It’s a trip back to school and the school playground with all the nastiness and cruelty that that entails. The language throughout is very ‘blue’ and it’s set in a Roman Catholic atmosphere, alien to me as I went to a state school or Proddy school, as the RCs wrongly call them.

But apart from the religious bits the biggest difference seems to have been that in those days of getting the belt/tawse as a punishment, there seems to have been a maximum of 4 strokes – 2 on each hand. At my school they could give you 6 maximum and all on the same hand! The belt was a heavy leather strap with ‘tongues’ at the end, usually two, sometimes three.

Within the glossary Brookmyre states that the belt/tawse was outlawed in the 1980s less on humanitarian grounds than upon the belated realisation that the weans were having competitions to see who could get the most lashes.

In fact corporal punishment was banned in Scottish schools by the European Union. One Fife mother (not me) took the education authority to the European Court because she was outraged that her son had got the belt. The children weren’t all that happy about it at the time because most of them preferred to get the punishment over with quickly, rather than having to do detention or write lines or whatever. Ah we’re never happy are we!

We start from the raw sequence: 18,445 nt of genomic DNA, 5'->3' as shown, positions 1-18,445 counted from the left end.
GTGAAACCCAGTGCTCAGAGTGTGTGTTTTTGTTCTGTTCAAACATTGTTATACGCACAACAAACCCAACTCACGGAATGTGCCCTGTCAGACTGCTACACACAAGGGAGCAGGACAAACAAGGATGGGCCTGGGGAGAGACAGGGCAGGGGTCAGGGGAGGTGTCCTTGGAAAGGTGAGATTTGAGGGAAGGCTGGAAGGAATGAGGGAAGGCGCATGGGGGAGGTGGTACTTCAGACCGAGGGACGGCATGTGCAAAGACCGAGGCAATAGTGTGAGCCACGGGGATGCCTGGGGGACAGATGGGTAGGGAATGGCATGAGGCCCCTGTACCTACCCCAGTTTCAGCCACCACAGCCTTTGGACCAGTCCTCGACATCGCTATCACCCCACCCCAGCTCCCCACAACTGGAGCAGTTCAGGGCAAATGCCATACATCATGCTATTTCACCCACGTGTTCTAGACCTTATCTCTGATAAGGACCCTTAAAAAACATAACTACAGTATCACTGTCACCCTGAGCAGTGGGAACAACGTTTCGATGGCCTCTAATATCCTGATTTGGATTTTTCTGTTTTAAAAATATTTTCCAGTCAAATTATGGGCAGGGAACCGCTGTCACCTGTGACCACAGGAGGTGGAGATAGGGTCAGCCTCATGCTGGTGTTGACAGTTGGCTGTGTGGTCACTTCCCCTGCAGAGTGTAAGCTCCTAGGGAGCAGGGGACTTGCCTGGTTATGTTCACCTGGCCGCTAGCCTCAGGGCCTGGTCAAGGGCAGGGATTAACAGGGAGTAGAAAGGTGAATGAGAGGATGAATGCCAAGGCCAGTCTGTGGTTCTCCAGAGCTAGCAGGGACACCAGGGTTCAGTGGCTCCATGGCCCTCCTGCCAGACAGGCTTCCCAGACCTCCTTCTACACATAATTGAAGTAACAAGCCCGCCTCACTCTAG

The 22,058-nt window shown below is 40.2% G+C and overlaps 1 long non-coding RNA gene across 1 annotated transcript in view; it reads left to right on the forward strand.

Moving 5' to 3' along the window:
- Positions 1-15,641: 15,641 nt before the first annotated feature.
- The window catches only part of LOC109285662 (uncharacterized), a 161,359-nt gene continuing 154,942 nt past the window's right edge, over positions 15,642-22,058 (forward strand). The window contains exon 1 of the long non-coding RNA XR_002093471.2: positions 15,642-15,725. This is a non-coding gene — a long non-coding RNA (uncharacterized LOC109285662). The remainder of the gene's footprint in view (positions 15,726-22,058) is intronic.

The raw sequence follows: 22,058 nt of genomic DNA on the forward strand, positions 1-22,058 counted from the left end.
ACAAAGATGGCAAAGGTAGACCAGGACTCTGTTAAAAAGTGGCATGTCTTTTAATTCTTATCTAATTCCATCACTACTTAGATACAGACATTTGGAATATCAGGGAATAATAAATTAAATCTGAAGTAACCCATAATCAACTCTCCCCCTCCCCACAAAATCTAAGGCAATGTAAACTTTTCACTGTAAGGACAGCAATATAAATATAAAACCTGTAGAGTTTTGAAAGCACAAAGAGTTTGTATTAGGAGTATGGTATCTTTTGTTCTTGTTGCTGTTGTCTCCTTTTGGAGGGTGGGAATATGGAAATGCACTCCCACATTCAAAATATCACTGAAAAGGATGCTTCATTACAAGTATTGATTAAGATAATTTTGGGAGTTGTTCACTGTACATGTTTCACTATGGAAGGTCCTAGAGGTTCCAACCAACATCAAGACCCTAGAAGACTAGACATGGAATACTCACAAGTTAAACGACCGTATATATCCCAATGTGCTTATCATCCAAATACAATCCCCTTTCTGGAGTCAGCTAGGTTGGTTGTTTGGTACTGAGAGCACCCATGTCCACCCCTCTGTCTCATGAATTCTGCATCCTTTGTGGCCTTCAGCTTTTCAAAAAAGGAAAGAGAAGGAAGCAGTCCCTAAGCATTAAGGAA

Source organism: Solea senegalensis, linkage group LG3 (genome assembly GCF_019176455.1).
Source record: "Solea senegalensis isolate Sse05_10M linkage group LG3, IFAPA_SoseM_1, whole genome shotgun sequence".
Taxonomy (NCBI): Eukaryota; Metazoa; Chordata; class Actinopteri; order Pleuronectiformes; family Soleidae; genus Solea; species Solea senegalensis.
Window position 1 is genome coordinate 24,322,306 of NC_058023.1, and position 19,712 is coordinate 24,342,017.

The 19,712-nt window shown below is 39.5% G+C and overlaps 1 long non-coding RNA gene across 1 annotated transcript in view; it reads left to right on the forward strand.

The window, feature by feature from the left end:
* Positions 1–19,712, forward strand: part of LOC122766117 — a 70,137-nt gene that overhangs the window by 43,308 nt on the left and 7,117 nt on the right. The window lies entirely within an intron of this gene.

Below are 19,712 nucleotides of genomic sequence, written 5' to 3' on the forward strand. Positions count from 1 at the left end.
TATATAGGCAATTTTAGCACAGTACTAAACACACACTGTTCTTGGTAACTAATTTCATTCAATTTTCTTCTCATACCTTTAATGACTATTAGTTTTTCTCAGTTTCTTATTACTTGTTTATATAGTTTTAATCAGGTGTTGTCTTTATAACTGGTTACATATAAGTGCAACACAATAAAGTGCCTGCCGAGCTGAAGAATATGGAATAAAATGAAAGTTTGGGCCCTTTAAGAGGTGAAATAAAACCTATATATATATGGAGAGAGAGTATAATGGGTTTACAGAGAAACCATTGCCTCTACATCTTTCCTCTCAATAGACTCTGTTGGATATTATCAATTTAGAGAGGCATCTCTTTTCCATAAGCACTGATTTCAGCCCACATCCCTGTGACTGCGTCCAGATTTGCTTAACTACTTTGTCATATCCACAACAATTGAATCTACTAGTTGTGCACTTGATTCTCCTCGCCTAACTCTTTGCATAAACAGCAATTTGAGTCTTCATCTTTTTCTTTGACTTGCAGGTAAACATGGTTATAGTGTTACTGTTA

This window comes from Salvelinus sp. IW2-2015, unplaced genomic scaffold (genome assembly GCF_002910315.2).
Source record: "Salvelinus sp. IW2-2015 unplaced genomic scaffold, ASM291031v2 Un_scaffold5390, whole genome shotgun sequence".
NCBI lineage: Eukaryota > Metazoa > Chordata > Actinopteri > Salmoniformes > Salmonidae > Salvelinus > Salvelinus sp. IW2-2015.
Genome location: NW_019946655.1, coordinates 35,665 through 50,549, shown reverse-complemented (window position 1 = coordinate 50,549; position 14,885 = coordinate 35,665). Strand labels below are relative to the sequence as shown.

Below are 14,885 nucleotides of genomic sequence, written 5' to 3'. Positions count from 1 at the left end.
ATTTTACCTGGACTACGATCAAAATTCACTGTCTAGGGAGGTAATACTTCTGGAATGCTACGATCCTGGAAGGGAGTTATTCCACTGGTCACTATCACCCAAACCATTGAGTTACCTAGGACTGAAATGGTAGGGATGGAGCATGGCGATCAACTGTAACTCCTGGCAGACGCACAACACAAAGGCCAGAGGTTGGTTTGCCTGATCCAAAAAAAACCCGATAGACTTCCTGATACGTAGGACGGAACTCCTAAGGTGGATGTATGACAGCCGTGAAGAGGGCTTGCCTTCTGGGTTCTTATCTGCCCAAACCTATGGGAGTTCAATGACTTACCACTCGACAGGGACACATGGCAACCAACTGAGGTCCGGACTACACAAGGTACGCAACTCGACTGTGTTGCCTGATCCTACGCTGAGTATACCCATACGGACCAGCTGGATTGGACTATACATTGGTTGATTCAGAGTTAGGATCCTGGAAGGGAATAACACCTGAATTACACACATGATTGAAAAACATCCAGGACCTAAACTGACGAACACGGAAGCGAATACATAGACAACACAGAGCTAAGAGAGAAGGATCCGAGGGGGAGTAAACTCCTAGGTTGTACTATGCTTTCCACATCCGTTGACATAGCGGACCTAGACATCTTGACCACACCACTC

The Edinburgh International Book Festival

I’ve been looking at the Edinburgh Book Festival site and wondering if there is anything worth going to see. There are certainly loads of authors visiting it, unfortunately I haven’t heard of most of them.

This is completely my fault I’m sure because I do tend to concentrate on books written by people who are very dead, so it would be a sensation if any of them did turn up in Edinburgh.

Edinburgh is about 40 minutes from us by car and we did go last year because my husband wanted to go to a S.F. reading, but I just mooched around in the bookshop and ended up using a book voucher which I had been given for my birthday.

Of all the writers attending, I’ve only read:

Christopher Brookmyre
Joyce Carol Oates
Louis de Bernières
Fay Weldon